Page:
By George Wigmore of Nature magazine
Injectable, light-activated implants could help to reconstruct soft tissue. The implants offer a less invasive alternative to current techniques for rebuilding tissue lost as a result of trauma or disease; they will be especially useful for facial tissue, which is difficult to reconstruct without scarring or loss of function.
Jennifer Elisseeff, a biomedical engineer at Johns Hopkins University in Baltimore, Maryland, and her colleagues developed the implants from a combination of naturally occurring hyaluronic acid and the synthetic polymer polyethylene glycol (PEG). The team publishes its results in Science Translational Medicine today.
The implant is injected under the skin as a liquid, then massaged into shape. Light-emitting diodes are then shone onto the skin, triggering a photoinitiator system. This causes links to form between the PEG molecules, creating a solid hydrogel that traps and entangles the particles of hyaluronic acid, fixing the implant into place.
The proportions of hyaluronic acid and PEG used can affect the characteristics of the implant. "We created composite materials that had a synthetic component, which allowed us to control implantation and physical properties," says Elisseeff.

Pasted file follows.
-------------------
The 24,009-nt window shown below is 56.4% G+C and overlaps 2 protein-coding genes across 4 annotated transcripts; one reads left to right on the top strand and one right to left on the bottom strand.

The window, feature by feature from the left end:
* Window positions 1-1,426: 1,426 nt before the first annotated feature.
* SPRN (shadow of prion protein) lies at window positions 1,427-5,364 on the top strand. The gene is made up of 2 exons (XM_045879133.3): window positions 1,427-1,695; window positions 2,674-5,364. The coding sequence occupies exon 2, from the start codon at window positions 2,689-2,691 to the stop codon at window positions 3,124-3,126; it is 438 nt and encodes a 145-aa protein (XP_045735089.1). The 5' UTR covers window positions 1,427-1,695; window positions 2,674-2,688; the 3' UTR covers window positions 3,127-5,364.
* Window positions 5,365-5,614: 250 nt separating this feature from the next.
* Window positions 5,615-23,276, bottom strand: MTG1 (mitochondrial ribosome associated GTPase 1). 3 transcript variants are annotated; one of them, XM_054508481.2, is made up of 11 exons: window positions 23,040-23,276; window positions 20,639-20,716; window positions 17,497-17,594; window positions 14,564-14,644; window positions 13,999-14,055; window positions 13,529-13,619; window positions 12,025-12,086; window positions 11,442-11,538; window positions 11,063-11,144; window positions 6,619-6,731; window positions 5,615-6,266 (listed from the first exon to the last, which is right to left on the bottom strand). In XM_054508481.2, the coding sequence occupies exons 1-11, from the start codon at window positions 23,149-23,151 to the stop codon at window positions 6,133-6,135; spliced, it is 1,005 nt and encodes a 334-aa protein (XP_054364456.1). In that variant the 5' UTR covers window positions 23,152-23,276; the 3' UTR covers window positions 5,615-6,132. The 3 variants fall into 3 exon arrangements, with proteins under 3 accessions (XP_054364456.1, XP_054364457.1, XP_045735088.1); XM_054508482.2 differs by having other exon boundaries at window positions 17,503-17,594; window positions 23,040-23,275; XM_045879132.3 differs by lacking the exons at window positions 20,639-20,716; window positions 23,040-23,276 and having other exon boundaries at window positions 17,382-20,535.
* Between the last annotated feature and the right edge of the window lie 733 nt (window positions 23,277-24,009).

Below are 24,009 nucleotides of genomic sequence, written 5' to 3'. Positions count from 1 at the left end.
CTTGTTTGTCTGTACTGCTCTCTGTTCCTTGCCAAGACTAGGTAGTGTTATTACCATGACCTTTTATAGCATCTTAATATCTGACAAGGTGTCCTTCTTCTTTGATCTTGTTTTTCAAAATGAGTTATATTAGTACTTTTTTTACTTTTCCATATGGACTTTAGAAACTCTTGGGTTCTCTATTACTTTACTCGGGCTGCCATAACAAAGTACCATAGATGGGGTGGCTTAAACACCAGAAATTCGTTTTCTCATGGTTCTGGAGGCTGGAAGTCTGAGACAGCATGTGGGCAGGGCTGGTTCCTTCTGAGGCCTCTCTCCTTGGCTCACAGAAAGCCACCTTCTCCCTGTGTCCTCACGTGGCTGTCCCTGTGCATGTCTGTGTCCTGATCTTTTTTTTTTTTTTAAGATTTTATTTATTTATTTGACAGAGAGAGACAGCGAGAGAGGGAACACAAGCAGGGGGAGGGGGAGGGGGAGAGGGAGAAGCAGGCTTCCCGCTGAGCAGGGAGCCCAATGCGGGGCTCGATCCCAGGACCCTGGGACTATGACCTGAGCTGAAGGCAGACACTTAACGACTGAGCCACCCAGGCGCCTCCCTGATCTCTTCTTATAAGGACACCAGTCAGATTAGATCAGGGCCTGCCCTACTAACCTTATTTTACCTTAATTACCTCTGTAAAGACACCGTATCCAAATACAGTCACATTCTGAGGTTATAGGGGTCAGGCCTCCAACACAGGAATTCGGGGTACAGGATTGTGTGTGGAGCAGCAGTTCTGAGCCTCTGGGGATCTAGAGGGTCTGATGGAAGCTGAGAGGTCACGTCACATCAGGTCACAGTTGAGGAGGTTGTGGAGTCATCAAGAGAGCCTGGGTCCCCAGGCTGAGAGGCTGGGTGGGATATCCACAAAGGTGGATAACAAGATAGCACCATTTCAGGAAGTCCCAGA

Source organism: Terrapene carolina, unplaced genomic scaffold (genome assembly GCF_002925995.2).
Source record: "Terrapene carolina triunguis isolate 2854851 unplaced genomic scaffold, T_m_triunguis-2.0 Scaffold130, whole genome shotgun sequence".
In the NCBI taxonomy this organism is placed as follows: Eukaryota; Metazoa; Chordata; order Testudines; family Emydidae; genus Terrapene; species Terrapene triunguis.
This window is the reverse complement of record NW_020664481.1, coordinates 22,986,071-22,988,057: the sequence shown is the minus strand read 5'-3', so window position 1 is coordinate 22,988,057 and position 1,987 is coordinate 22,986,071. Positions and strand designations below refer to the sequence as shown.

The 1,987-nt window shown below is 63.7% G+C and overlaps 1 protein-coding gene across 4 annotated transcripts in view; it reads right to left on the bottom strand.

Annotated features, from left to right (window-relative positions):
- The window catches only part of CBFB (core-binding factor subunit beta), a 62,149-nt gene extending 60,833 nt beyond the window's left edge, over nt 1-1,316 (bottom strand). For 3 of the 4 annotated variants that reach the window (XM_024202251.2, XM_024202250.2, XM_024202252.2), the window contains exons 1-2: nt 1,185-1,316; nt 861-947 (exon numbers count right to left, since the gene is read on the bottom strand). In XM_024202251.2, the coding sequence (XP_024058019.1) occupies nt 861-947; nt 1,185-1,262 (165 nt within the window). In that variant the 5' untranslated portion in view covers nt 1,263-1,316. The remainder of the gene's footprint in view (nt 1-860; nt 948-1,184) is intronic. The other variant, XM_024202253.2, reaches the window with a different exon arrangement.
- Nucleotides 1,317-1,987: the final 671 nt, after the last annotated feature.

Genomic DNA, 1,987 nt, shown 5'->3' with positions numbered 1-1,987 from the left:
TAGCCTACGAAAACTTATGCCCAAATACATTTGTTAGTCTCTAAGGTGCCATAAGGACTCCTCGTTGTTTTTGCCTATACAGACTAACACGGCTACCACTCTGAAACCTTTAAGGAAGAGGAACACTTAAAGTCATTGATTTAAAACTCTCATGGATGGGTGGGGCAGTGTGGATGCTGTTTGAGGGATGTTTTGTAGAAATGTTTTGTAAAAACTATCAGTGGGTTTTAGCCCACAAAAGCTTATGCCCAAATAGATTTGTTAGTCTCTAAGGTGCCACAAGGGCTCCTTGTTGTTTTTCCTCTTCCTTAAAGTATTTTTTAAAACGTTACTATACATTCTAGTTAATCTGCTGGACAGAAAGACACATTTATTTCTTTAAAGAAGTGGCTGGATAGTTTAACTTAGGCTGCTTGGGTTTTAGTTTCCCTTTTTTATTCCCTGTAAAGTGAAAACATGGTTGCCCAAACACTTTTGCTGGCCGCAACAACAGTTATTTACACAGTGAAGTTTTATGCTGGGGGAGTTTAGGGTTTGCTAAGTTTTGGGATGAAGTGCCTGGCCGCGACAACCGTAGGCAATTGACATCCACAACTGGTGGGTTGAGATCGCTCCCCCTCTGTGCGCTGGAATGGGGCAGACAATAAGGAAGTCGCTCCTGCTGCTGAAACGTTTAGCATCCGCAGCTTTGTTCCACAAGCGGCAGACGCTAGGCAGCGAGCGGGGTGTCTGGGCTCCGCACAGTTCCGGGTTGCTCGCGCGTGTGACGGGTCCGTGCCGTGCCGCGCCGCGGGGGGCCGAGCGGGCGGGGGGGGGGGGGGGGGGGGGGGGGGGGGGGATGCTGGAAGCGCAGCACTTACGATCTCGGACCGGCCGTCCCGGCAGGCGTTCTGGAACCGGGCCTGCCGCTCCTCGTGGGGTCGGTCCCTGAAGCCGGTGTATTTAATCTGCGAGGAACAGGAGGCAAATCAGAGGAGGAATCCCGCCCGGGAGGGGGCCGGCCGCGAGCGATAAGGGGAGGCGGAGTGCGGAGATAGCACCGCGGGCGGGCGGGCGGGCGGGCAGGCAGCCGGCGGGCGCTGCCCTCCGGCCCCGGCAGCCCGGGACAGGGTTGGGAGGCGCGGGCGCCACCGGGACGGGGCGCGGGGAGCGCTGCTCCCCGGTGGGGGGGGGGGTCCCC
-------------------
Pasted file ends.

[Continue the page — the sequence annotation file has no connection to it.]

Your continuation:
Currently, soft-tissue implants fall into two general categories, she says. "You can either inject something and once it's in the body do nothing about it, or you can create an external implant which is then surgically implanted."
The latest implants offer a different approach. "By tuning the properties for the material we can match the surrounding mechanical properties, whether you're in more of a fatty area, a muscle area or a skin area," says Elisseeff. This will enable doctors to tailor the implant to the needs of each patient.
"Injecting a hydrogel and fixing the shape in situ is just like a dream," says Zhanfeng Cui, director of the Oxford Centre for Tissue Engineering and Bioprocessing at the University of Oxford, UK. "This team has made the breakthrough by choosing the right photoinitiator and the right wavelength of light."
The implants have better longevity than injectables already in use. The team found that, depending on the mixture of hyaluronic acid and PEG used, their implants kept their volume for at least twice as long as standard implants in rodent models.
But there are still issues to iron out, says Cui. For example, the implants caused more inflammation than was expected in human trials. But despite these obstacles, with the right financial backing the implants could be available within a year, says Elisseeff.
The main focus of the technique is on clinical reconstruction, says Cui, but "it will not be a surprise to see that a much higher number of applications are actually in plastic surgery".
This article is reproduced with permission from the magazine Nature. The article was first published on July 27, 2011.